Bo Burnham has found incredible success with his directorial debut, “Eighth Grade,” which he also wrote. Mostly known for his work in stand-up comedy, Burnham is now earning nominations left and right for “Eighth Grade,” including ones from the Writers Guild and Directors Guild, where he won the first-time director category on Saturday night).
Burnham recently spoke with Gold Derby contributing editor Riley Chow about attending the Golden Globes this year, some of his particular choices in writing “Eighth Grade” and other movies he would recommend to those who liked the film. Watch the exclusive webchat above and read the complete interview transcript below.
Gold Derby: Bo Burnham, how was it attending the Golden Globes over the weekend?
Bo Burnham: It was great. It was crazy. It was strange. We didn’t think we’d be there. It’s both bigger and smaller than I thought it was gonna be. It was wild. It felt a little fake. We sort of felt like the kids that had snuck into the adults party, which we kind of literally were the whole time. Yeah, it was wild.
GD: You won so many awards over the last month including Best Original Screenplay from Columbus, San Diego, Utah Film Critics Associations, Directorial Debut from the Gotham Awards, Best Picture from the Detroit Film Critics. This week, the nominations you got from the Writers Guild of America and the Directors Guild of America, how did you find out about those nominations and what did they mean to you?
BB: I got a text about the Writers Guild and then the president of the DGA actually called me yesterday morning, and that was crazy. That’s amazing. Just to be recognized by other writers or other directors is obviously incredibly flattering. I don’t know the membership of the DGA but I know the WGA is like 15,000 members or something, so that’s incredibly, incredibly flattering. It’s really incredibly flattering to be recognized by, I guess now they’re peers. It’s hard to even consider them peers because I wasn’t their peer like two months ago. It’s incredibly, incredibly wonderful and surreal. I don’t really know how to process it. If it was my job to process it I would be very bad at it. I feel like sometimes if I smell the roses I’ll pass out. It’s unbelievable. And, I’m pro-union (laughs).
GD: So you were nominated by the DGA in the Directorial Debut category. I’m wondering why you felt that you needed to direct this movie as opposed to writing a script and then passing it off to somebody else.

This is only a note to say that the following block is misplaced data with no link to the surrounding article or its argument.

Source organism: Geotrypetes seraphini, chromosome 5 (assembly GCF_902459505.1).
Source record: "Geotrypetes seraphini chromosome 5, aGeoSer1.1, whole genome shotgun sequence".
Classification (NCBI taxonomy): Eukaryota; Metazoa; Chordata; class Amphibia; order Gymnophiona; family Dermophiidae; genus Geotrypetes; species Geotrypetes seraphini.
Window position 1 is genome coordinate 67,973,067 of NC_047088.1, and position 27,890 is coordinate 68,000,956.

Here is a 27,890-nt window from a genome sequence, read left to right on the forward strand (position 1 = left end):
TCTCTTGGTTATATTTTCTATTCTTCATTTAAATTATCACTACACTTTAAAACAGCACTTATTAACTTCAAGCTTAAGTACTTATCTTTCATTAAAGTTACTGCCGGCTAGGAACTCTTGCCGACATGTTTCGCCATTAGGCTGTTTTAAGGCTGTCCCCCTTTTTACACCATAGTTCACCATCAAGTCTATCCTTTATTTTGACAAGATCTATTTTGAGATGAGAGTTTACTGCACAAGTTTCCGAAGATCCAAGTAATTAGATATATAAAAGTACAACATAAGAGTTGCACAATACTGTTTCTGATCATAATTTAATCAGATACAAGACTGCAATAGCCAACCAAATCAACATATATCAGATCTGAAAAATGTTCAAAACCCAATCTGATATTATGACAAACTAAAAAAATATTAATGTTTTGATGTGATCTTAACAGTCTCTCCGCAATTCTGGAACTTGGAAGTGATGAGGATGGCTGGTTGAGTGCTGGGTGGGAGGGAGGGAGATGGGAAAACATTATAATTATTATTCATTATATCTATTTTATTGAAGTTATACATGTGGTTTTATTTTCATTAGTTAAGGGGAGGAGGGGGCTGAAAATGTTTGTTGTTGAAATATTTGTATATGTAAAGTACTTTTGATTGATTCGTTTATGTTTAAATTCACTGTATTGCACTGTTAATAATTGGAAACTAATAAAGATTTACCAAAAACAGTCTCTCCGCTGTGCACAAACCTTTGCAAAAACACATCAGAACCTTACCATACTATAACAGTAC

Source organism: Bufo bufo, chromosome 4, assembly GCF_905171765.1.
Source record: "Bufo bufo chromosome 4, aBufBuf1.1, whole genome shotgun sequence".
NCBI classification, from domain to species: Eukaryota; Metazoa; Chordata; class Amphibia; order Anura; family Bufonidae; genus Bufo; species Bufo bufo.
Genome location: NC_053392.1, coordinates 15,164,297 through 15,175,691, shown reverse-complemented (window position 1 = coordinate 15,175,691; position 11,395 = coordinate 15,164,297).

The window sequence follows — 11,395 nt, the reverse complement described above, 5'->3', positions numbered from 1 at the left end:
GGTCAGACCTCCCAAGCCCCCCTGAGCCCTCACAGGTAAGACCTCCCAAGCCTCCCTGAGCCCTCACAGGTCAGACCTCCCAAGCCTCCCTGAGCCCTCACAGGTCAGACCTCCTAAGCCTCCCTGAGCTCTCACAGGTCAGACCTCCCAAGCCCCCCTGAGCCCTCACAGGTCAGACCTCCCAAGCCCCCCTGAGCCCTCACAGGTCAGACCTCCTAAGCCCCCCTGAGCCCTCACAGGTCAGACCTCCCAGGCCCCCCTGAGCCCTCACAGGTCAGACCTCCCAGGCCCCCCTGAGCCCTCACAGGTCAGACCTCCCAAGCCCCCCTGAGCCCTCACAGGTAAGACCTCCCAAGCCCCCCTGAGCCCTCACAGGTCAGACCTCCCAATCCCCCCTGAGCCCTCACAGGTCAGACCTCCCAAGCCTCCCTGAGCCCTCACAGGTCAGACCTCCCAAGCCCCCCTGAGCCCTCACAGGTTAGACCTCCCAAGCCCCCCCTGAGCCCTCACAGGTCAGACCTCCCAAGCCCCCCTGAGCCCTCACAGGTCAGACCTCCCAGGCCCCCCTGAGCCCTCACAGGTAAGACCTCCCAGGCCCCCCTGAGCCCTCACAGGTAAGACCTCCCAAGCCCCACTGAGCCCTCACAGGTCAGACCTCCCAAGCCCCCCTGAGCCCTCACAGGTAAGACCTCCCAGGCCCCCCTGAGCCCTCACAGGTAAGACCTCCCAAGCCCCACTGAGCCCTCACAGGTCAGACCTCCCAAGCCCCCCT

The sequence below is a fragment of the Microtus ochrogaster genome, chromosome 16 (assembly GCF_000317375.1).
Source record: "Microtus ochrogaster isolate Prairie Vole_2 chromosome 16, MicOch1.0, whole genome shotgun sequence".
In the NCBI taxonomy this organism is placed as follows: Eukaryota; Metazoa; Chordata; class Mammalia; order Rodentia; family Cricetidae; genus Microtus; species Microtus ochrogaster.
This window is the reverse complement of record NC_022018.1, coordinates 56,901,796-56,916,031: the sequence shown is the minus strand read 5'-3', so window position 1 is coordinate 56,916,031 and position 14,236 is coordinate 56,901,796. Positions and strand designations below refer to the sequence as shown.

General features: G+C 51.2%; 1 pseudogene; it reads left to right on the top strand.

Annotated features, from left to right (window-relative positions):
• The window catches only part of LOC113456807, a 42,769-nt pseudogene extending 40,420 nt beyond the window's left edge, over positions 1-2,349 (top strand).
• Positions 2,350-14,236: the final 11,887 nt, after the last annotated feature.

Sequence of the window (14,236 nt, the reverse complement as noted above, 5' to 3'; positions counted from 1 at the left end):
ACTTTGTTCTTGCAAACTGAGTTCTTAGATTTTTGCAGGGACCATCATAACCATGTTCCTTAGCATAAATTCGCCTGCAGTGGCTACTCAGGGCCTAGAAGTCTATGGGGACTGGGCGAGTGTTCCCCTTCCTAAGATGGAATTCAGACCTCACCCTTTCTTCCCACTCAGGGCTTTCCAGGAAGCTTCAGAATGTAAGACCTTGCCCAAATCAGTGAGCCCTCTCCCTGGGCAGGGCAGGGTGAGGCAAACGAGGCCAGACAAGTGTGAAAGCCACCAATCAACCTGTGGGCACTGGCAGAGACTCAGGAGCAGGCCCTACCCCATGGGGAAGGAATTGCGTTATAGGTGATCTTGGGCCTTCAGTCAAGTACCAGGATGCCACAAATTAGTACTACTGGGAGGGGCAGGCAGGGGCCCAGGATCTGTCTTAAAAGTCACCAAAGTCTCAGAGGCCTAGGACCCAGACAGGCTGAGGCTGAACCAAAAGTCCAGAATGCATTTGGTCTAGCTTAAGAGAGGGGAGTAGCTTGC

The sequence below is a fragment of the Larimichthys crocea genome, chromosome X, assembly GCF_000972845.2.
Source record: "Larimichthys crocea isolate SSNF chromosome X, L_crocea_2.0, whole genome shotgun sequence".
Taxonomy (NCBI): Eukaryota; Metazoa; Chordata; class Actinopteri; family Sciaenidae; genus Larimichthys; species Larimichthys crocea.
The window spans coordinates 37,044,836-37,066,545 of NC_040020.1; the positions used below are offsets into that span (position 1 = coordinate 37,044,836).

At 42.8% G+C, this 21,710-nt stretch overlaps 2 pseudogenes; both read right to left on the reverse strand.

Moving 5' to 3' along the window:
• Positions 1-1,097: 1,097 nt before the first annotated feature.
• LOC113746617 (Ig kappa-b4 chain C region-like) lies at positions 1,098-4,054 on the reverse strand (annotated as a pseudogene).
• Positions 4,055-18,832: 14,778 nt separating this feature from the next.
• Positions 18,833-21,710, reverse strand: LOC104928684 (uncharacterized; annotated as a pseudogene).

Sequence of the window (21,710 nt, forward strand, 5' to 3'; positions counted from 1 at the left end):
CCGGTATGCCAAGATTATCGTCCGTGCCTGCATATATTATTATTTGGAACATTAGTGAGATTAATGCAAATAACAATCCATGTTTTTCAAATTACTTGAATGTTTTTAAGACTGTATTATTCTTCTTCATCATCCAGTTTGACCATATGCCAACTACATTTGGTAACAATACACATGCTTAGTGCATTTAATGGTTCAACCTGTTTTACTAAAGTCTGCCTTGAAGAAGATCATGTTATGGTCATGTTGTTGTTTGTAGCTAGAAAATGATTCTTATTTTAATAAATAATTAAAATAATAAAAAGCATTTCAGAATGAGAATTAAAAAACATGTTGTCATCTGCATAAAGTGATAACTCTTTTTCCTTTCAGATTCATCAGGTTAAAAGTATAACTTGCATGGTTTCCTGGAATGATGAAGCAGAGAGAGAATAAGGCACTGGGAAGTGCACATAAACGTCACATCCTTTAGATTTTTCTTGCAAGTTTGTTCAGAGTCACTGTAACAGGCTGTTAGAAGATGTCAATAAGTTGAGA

BB: I really wrote it to direct it. That’s what I was most interested in. I love writing and I think of myself as a writer first but I wanted to work with actors. That was my initial passion when I was young in the world of theater. That’s what I really enjoyed doing, so as I was writing it, there’s a specific performance style implicit in the writing of this movie that I felt like I at least understood what it needed to be. The script in a lot of ways was a blueprint for the type of performance I wanted to see in a film. I’ve written things where I thought, “I don’t need to direct this,” but this one, it was thought of for me to direct from the conception of it.
GD: You’ve also written things that you’ve acted in, so why not give yourself a part in this one?
BB: I don’t know, maybe I would in the future but I can’t imagine directing myself. It just seems hard. It just seems like I wouldn’t be able to look at the thing objectively if I’m in it. Also watching playback, I don’t know how Kevin Costner did it. There really wasn’t a part for me. I don’t know where the 28-year-old guy would’ve figured into the story. I could’ve been like a weird substitute teacher or something. My voice is in the movie. I read the puberty video just because we couldn’t get a voice actor. We didn’t have time. My temp vocal is actually in the movie. I had done standup for a long time and was just tired of myself so I was looking forward to making something that didn’t have me in it.
GD: You’ve talked about how you even changed the sex of the main character to disassociate it from yourself a bit and also for a variety of other reasons. You also have talked about how this movie kind of reflects your relationship with your mother. I’m wondering why flip that one as well and turn that character into a male father character?
BB: Yeah, it wasn’t necessarily a flip. It just sort of came out that way where I wrote it and it was this guy. It was this dad, which I think was in part because I needed to represent my own disassociation from her, even though I felt very close to her. I felt like I understood her. I also felt like a guy that had no idea what was going on and was desperate for an older female presence to tell me what to do with her. That’s why it was a single dad, ‘cause I was sort of a single dad writing the script. The parental relationship I was just interested in exploring happened to be the parental relationship closer to my mother, which is incessant support to the point that you actually crave conflict. I would sometimes with my mother beg her to be more critical of me so I could have something to rebel against, rather than be in my corner all the time and feel like my only friend is my mother, or my only friend for Kayla is her dad.